Bach - Mass in B minor BWV 232 - Van Veldhoven | Netherlands Bach Society

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Sublime, extreme and all-embracing… only superlatives will do to describe Bach’s Mass in B minor, the 'Hohe Messe', performed by the Netherlands Bach Society for All of Bach. In between an awe-inspiring Kyrie and the jubilant final Dona nobis pacem, there are nine completely unique arias and duets, fourteen impressive ensemble sections for four, five, six and even eight voices, a broad spectrum of instrumental solos, and an incredible variety of styles.

Jos van Veldhoven, conductor
Hana Blažíková, soprano 1
Anna Reinhold, soprano 2
David Erler, alto
Thomas Hobbs, tenor
Peter Harvey, bass

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0:05 Kyrie eleison (Coro)
11:07 Christe eleison (Duetto)
15:56 Kyrie eleison (Coro)
19:43 Gloria in excelsis Deo (Coro)
21:25 Et in terra pax (Coro)
26:06 Laudamus te (Aria)
30:09 Gratias agimus tibi (Coro)
33:19 Domine Deus (Duetto)
38:39 Qui tollis (Coro)
41:39 Qui sedes (Aria)
45:50 Quoniam tu solus sanctus (Aria)
50:33 Cum Sancto Spiritu (Coro)
54:14 Credo in unum Deum (Coro)
56:13 Patrem omnipotentem (Coro)
58:15 Et in enum Dominim (Duetto)
1:02:38 Et incarnatus est (Coro)
1:05:52 Crucifixus (Coro)
1:08:58 Et resurrecit (Coro)
1:12:56 Et in Spiritum Sanctum (Aria)
1:18:13 Confiteor (Coro)
1:22:18 Et expecto (Coro)
1:24:30 Sanctus (Coro)
1:26:58 Pleni sunt caeli
1:29:19 Osanna in exelsis (Coro)
1:31:59 Benedictus qui venit (Aria)
1:36:22 Osanno in excelsis (Coro)
1:39:05 Agnus Dei (Aria)
1:45:17 Dona nobis pacem (Coro)

Author — Netherlands Bach Society


Музыка вечности, она пронизывает насквозь, ее невозможно равнодушно слушать! Й.С. Бах величайший композитор всех времен и народов! На такой музыке должно воспитываться подрастающее поколение и тогда на Земле было бы меньше зла, насилия, воен, лжи. Мы могли бы взростить Человека, достойного этого звания, созидателя нашего Творца! А так мы живем в цивилизации потребителей, которая уничтожает понемногу нашу культуру. На Земле начались глобальные изменения. Куда движется наша цивилизация?!Хочется, чтобы достояние мировой культуры было передано нашим дутям и внукам! Еще есть выход из сложившейся ситуации, и есть время, хотя его не так уж и много - это изучение Новой научной парадигмы, с которой вы можете познакомится в Народном Академическом Университете Эволюции Разума (НАУ ЭРА) или для начала ознакомиться со статьей " Ключи к будущему" или посмотреть работу Анатолия Паламаря " Обманутое человечество" . Кто слушает такую музыку. не может быть равнодушным к тому, что происходит на Земле! Мы ищем тех. кто ищет нас!

Author — Muza


What a time to be alive. Flip on the computer, and enjoy one of the greatest performances of the greatest masses ever written. Anytime you want! Wonderful rendition,  thank you, from Los Angeles!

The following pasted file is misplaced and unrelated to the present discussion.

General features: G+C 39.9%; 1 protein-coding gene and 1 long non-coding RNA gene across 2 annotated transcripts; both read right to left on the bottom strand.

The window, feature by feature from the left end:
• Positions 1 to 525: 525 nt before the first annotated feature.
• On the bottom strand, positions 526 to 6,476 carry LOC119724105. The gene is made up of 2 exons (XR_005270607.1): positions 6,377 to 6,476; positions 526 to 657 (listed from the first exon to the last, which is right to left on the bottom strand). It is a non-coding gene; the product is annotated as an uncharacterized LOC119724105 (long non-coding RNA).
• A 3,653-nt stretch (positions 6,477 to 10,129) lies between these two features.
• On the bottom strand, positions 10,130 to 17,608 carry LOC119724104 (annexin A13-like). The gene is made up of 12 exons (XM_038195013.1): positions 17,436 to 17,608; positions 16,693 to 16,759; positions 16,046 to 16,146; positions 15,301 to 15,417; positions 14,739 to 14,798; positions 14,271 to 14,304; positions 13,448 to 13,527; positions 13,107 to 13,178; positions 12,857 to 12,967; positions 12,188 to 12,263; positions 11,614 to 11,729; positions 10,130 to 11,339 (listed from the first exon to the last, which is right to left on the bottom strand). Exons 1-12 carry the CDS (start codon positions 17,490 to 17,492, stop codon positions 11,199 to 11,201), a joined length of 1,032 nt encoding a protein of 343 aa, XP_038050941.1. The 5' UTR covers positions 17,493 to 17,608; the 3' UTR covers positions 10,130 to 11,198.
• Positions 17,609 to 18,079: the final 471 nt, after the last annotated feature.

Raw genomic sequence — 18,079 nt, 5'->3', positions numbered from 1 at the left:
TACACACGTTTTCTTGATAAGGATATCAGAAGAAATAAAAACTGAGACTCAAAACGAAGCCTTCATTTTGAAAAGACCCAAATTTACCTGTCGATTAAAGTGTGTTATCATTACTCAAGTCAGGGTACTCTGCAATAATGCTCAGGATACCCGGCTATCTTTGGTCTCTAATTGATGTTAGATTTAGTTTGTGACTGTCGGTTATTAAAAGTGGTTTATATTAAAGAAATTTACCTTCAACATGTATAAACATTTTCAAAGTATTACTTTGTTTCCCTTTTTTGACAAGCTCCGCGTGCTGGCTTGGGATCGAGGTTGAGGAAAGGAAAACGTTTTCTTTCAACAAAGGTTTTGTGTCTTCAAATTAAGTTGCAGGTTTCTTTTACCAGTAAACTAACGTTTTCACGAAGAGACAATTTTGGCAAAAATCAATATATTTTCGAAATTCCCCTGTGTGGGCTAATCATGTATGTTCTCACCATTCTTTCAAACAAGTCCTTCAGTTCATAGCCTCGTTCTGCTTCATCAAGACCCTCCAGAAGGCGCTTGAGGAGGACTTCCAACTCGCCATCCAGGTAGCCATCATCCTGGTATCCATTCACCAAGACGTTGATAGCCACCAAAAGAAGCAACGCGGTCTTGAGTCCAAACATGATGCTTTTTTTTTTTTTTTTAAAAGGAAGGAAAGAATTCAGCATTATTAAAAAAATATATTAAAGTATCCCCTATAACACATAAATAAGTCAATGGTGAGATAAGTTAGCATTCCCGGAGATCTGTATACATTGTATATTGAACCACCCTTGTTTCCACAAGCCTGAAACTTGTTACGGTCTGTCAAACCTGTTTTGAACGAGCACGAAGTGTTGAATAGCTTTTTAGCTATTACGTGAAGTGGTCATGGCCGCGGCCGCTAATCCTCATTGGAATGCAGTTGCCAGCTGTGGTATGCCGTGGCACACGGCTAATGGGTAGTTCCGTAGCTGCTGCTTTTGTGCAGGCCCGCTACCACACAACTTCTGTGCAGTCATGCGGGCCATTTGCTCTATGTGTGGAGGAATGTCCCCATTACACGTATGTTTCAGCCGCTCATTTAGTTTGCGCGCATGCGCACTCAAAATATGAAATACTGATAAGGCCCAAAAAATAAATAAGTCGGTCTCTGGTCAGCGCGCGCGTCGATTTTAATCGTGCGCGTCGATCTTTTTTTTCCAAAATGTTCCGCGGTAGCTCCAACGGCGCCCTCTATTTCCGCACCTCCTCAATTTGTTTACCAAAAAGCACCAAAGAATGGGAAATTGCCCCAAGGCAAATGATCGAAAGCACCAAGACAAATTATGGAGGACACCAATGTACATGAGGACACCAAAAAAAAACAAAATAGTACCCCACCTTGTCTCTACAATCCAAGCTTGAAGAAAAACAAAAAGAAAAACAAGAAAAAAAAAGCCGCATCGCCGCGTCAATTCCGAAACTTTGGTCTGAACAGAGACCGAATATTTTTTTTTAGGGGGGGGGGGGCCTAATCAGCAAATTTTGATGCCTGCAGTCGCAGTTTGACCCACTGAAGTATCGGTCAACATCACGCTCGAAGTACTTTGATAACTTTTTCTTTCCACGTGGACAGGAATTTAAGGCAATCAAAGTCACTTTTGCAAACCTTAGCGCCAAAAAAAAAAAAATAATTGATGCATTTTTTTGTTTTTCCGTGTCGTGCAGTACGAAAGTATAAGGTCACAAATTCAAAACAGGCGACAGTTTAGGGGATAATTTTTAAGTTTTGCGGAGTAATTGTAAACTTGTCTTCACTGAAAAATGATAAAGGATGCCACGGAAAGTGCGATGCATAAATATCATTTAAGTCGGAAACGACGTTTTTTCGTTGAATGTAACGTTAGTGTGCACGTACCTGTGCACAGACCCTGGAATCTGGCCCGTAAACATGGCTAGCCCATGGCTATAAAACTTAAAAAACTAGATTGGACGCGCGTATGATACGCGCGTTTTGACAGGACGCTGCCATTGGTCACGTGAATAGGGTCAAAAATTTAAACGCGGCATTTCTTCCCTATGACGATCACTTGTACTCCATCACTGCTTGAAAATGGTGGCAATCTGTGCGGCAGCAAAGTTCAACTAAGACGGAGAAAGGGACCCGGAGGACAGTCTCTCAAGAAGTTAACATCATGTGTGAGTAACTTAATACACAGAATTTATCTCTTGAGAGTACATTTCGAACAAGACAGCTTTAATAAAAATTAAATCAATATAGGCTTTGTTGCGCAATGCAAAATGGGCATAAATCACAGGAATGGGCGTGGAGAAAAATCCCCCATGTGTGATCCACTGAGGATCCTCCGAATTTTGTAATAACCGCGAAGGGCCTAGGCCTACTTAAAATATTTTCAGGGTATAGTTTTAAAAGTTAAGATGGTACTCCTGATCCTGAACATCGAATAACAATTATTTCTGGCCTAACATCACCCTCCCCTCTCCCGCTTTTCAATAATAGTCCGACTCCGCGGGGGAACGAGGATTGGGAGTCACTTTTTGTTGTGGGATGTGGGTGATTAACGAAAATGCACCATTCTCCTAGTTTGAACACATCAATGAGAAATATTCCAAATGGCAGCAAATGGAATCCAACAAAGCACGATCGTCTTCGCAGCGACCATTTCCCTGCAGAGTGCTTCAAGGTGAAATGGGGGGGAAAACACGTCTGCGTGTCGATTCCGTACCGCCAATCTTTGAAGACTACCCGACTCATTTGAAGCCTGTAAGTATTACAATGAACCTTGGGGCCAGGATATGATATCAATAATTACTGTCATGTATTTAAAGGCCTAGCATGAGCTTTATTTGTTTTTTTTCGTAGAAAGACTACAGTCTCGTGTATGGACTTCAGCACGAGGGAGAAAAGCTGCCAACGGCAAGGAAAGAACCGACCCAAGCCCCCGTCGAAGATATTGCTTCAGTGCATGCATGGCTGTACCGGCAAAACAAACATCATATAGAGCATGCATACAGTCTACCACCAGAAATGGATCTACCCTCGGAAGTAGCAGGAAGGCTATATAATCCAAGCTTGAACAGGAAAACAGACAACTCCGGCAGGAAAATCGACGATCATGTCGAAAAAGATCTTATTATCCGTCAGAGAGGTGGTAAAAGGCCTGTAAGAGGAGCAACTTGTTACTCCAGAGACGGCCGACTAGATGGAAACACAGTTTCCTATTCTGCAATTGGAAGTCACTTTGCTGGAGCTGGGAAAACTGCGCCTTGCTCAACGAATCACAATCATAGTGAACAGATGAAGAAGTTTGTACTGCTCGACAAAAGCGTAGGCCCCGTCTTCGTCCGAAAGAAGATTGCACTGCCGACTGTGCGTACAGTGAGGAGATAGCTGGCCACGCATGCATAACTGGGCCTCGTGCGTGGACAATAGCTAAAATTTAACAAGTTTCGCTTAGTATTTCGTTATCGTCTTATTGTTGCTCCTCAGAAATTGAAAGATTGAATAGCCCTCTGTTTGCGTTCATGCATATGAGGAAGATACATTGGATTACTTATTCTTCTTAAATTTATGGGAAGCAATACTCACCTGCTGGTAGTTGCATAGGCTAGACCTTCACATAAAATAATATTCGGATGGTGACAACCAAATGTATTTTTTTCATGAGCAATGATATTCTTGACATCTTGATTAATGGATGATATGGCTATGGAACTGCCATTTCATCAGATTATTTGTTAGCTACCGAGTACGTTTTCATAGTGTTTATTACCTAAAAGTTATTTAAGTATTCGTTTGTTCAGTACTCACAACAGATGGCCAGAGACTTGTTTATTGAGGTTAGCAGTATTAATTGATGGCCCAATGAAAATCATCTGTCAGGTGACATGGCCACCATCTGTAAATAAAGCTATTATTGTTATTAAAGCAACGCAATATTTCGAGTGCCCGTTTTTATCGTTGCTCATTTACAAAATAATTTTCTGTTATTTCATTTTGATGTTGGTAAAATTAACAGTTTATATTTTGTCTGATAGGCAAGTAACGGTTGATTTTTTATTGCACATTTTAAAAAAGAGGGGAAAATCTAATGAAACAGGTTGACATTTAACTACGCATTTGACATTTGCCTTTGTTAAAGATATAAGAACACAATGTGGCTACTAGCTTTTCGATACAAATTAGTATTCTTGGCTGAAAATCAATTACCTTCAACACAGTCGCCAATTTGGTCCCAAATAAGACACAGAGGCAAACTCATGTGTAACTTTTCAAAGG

Author — Rod Salvador


мечтаю послушать ваши диски! Друзья, вы прекрасны!

Author — Null Point


What would my 2020 look like without finding Netherlands Bach Society? Isolated working from home, such beauty has soothed me through this difficult year. So much talent in this group. From the soloists to the regulars who seem to inhabit every performance. I seem to know many of their idiosyncrasies, and even glimpses of their personalities. My favorite Youtube channel by far.

Author — David Swan


As a 12 year old violin student, I remember telling my music master that this was the greatest piece of music ever written. I am now 74 years of age and i have never strayed from that insight shown all those years ago. Let's also give thanks to Felix Mendelssohn who worked diligently to bring back the wonderful music of JSB after a gap of nearly a century when it fell out of favour.

Author — peter92305


I don't think I've ever heard a more moving combination of really flawless solo performances, inspired collaboration of individual instrumentalists with the soloists, and the orchestral and choral forces. This performance approaches perfection at every level and in every way.

Author — Thomas Snyder


this opening is defenetly the most majestic one of all classical pieces. It's amazing, unbelievable how only one human being could write this

Author — Aurélie Beckers


I make no apologies for repeating that our World is so much richer because it was visited by Johann Sebastian Bach. I feel compelled to reiterate how these wonderful interpreters of his uplifting musical magic sound fresh to me, irrespective of how many times I listen to their awe-inspiring performances. Their originally interpreted, beautiful version of this magnificent Mass brings tears of joy to my eyes - and takes me to where I feel to be Heaven on Earth.

Wonderful performance of yet another of the many musical miracles by the Master - which I simply cannot get enough of. I feel that the NBS rehearse every phrase until it simply cannot be further improved - thus culminating in performances which are about as close to perfection as what a group of Earthlings can hope to achieve.

Many thanks to the Netherlands Bach Society of musical geniuses and most excellent interpreters of maestro Bach.
I absolutely love your performances.

Author — David Brown


There is a joke among musicians here in Croatia. I apologise if it sounds sacrilegious, it's just a joke. When Mozart died Saint Peter welcomed him in Heaven and took him to meet God. As they slowly made their way Mozart was thrilled to hear the heavenly sounds of what he thought was the most beautiful music one could imagine. It was Heaven's choir and orchestra. Thinking this he met the Lord and He said: "Oh Mozart! I am very pleased you're here. You will be in charge of the ensemble." And Mozart, a little bit confused, responded: "I would be most honored, oh Lord. But... Do I deserve such a position? I mean, isn't Bach around somewhere?" And God looked at him calmly and said: "I'm Bach."

Author — LukaMagda1


The fact that this is free is absolutely shocking!

Author — Möjë Öøœ


13:00 This dude in the back clearly enjoys the beauty of the piece. ;)

Author — Jolly Jokress


Who's the recording engineer?.... the audio here is simply phenomenal, sincere thanks !

Author — Swede McGuire


Small choir. Baroque instruments. Inspired performance by all. Simply magnificent. Congratulations NBS.